The survey broke down the German results into western and eastern responses, reflecting continuing divisions in the once-divided country. Only 34 percent in the west and 26 percent in the east had positive impressions of Muslims, it said.

On Tolstoy centenary, Russian Orthodox won’t lift excommunication

tolstoy 2The Russian Orthodox Church refused to rehabilitate him and the state chose to ignore him, but the official silence surrounding the 100th anniversary of Leo Tolstoy’s death has not muffled praise or quelled debate.

Unlike the 150th anniversary of writer Anton Chekhov’s birth this year — which prompted an emotional outpouring from President Dmitry Medvedev and spurred a nationwide festival — the November centenary of one of Russia’s most universally acclaimed writers has been met with surreal silence. (Photo: Leo Tolstoy, around 1897/U.S. Library of Congress)

Neither Medvedev nor Prime Minister Vladimir Putin mentioned the “War and Peace” author for the actual centenary on November 20th, the Culture Ministry planned no events in his honor and there were no major programs on state television — Russia’s favored outlet for tributes.

250 years of integration vs debate over Muslims in Germany

judgePercy MacLean can call on 250 years of experience to weigh up how immigrants integrate in Germany. Since his Scottish ancestor arrived in 1753, the family has produced mayors, members of parliament and even a Nazi.

Today, the 63-year-old MacLean, a chief judge in Berlin’s administrative court, says Germany risks losing the openness that allowed his family to flourish for generations because of a divisive national debate over the integration of Muslims. (Photo: Percy MacLean at his office in Berlin November 25, 2010/Tobias Schwarz)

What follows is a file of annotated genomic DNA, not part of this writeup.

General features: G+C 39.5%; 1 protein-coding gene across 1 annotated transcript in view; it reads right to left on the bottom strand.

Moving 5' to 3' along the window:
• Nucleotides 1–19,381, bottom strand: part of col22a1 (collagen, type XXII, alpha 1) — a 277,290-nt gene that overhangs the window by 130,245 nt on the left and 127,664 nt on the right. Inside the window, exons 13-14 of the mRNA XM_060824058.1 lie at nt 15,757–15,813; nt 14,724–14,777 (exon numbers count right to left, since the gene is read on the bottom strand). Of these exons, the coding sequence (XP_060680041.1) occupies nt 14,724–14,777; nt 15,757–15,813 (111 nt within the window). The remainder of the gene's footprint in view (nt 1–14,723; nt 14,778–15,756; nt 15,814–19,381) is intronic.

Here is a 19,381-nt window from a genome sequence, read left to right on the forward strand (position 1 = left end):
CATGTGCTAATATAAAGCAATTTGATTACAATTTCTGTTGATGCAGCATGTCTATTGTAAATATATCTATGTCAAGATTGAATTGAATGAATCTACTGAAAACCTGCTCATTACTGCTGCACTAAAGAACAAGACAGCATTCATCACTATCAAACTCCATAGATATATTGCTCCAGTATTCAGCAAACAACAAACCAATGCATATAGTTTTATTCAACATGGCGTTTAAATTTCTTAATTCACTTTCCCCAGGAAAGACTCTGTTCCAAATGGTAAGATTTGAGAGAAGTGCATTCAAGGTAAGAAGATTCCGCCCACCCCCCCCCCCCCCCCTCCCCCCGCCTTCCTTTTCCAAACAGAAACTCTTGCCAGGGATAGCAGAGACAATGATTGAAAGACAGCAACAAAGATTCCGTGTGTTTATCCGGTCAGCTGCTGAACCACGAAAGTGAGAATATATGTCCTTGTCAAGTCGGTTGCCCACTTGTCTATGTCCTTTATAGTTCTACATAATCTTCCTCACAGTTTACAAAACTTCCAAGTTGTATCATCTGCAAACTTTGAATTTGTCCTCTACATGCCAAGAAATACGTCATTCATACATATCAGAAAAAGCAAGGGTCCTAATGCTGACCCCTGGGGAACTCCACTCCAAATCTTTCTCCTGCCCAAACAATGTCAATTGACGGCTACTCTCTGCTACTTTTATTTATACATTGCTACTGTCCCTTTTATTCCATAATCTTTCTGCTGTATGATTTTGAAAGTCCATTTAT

In an interview with Reuters, MacLean said tendentious arguments now being aired publicly contained the seeds of what could spawn the kind of right-wing populism and xenophobia Germany witnessed in the run-up to the Holocaust.

Lively debate among Catholics interpreting pope’s condom remarks

papaPope Benedict’s surprising view that condoms can sometimes be used to fight AIDS has kindled a lively debate among Roman Catholic theologians and commentators about whether this amounts to a change in Church thinking.

His comments and a Vatican clarification that expanded on them seem to leave no doubt that Benedict has spoken with unprecedented frankness for a pontiff and shifted the focus a bit from the Church’s rejection of condoms to avoid disease. (Photo: Pope Benedict at his weekly audience 24 November 2010/Alessia Pierdomenico)

But the format of his remarks — in a book of interviews with a German journalist rather than an official Vatican document — and some confusion over translations have opened a gap allowing divergent interpretations.

Hamburg moves toward official recognition of Islam

hamburgHamburg may soon become the first German state officially to recognize Islam as a religious community and give its Muslims the same legal rights as Christians and Jews in dealing with the local administration. (Photo: Hamburg port, September 29, 2000/Fabrizio Bensch)

Four years of quiet negotiations about building mosques, opening Muslim cemeteries and teaching Islam in public schools are nearing an end just when Germany is embroiled in a noisy debate about Islam and the integration of Muslim immigrants.

The deal seems set to go through, but the national debate on Islam and local political changes could make its approval more difficult than expected, politicians and Muslim leaders said.